SUCH SWEET PERIL
Winsome looked away down the glen, and strove to harden her face into a superhuman indignation.
‘That he should dare—the idea!’
But it so happened that the idea so touched that rare gift of humour, and the picture of herself looking at Ralph Peden solemnly with one eye at a time, in order at once to spare his susceptibilities and give the other a rest, was too much for her. She laughed a peal of rippling merriment that sent all the blackbirds indignant out of their copses at the infringement of their prerogative.
Ralph's humour was slower and a little grimmer than Winsome's, whose sunny nature had blossomed out amid the merry life of the woods and streams. But there was a sternness in both of them as well, that was of the heather and the moss hags. And that would in due time come out. It is now their day of love and bounding life. And there are few people in this world who would not be glad to sit just so at the opening of the flower of love. Indeed, it was hardly necessary to tell one another.
Laughter, say the French (who think that their l'amour is love, and so will never know anything), kills love. But not the kind of laughter that rang in the open dell which peeped like the end of a great green-lined prospect glass upon the glimmering levels of Loch Grannoch; nor yet the kind of love which in alternate currents pulsed to and fro between the two young people who sat so demurely on either side of the great, many-spiked fir-branch.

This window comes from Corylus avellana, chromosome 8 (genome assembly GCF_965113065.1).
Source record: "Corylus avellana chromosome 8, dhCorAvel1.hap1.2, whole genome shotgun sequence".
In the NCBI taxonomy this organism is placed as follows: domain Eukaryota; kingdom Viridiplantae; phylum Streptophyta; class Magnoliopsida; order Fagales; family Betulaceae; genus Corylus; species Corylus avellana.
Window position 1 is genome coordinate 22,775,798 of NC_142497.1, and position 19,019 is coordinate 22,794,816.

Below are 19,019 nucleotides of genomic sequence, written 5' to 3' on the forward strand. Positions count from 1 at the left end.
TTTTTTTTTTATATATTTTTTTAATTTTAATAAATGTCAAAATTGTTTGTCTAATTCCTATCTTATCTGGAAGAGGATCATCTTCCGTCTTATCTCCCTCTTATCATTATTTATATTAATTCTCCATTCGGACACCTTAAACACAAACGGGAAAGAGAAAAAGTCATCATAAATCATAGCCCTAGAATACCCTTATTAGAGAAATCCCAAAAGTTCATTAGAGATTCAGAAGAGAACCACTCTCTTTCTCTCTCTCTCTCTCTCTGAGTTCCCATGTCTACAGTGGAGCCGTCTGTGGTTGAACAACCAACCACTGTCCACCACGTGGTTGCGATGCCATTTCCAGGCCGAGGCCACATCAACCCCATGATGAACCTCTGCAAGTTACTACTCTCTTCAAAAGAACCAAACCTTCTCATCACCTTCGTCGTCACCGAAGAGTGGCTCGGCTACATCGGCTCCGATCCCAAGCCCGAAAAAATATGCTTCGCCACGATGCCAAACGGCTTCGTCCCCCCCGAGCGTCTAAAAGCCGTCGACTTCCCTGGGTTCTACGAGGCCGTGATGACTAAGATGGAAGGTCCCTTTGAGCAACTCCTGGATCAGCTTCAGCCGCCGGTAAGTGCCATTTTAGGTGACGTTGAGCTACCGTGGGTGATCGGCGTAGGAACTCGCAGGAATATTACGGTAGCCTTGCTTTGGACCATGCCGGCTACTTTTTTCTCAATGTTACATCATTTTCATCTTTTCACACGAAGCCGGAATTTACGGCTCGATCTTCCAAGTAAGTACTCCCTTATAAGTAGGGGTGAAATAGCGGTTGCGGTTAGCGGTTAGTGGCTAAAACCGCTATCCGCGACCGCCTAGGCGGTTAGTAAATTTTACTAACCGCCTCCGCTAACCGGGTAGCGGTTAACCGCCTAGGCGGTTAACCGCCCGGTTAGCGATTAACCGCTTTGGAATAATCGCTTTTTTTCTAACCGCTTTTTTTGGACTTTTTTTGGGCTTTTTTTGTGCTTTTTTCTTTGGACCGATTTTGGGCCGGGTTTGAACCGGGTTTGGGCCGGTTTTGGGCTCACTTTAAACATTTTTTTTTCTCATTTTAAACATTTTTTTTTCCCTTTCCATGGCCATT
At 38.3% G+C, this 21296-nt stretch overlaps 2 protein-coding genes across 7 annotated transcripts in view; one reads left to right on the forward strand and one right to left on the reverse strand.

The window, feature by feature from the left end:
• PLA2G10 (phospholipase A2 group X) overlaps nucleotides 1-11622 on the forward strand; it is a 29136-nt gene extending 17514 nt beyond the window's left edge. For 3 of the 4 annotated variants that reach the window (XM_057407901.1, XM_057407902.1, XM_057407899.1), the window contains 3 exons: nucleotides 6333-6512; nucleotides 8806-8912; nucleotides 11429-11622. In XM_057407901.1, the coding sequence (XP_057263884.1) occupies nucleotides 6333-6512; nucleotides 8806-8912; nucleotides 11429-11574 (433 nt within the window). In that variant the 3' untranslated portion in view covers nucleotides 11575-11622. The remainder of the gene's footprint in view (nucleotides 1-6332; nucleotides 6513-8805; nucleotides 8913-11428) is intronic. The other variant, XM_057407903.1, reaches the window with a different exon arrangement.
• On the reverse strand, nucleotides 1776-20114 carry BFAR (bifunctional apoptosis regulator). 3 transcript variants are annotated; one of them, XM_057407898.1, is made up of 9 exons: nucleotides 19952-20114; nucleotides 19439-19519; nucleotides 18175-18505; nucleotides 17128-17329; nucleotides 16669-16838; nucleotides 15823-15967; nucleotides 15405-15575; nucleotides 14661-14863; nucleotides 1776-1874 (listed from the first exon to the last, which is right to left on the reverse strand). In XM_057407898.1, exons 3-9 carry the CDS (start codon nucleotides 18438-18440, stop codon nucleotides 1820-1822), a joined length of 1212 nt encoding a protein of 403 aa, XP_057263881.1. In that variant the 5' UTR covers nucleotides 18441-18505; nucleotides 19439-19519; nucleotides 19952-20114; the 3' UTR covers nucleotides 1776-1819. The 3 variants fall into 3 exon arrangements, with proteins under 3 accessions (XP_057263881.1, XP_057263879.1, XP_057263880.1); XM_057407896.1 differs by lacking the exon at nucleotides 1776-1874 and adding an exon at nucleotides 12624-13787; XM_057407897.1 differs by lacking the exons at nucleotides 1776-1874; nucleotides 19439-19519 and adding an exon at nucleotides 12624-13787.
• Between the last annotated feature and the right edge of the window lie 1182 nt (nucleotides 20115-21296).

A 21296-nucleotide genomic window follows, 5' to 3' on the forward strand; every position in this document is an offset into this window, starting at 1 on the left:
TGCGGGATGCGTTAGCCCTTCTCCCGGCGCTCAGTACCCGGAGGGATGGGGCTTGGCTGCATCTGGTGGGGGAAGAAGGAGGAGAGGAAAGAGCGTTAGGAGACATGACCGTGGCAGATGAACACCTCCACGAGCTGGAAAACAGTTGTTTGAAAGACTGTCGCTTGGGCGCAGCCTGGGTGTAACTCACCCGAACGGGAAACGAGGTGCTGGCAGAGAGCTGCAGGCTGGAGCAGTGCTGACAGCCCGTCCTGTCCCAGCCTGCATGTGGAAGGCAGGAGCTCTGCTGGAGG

‘Is not this nice?’ said Winsome, shrugging her shoulders contentedly and swinging her feet.
Their laughter made them better friends than before. The responsive gladness in each other's eyes seemed part of the midsummer stillness of the afternoon. Above, a red squirrel dropped the husks of larch tassels upon them, and peered down upon them with his bright eyes. He was thinking himself of household duties, and had his own sweetheart safe at home, nestling in the bowl of a great beech deep in the bowering wood by the loch.
‘I liked to hear you speak of your father today,’ said Winsome, still swinging her feet girlishly. ‘It must be a great delight to have a father to go to. I never remember father or mother.’
Her eyes were looking straight before her now, and a depth of tender wistfulness in them went to Ralph's heart. He was beginning to hate the branch.
‘My father,’ he said, ‘is often stern to others, but he has never been stern to me—always helpful, full of tenderness and kindness. Perhaps that is because I lost my mother almost before I can remember.’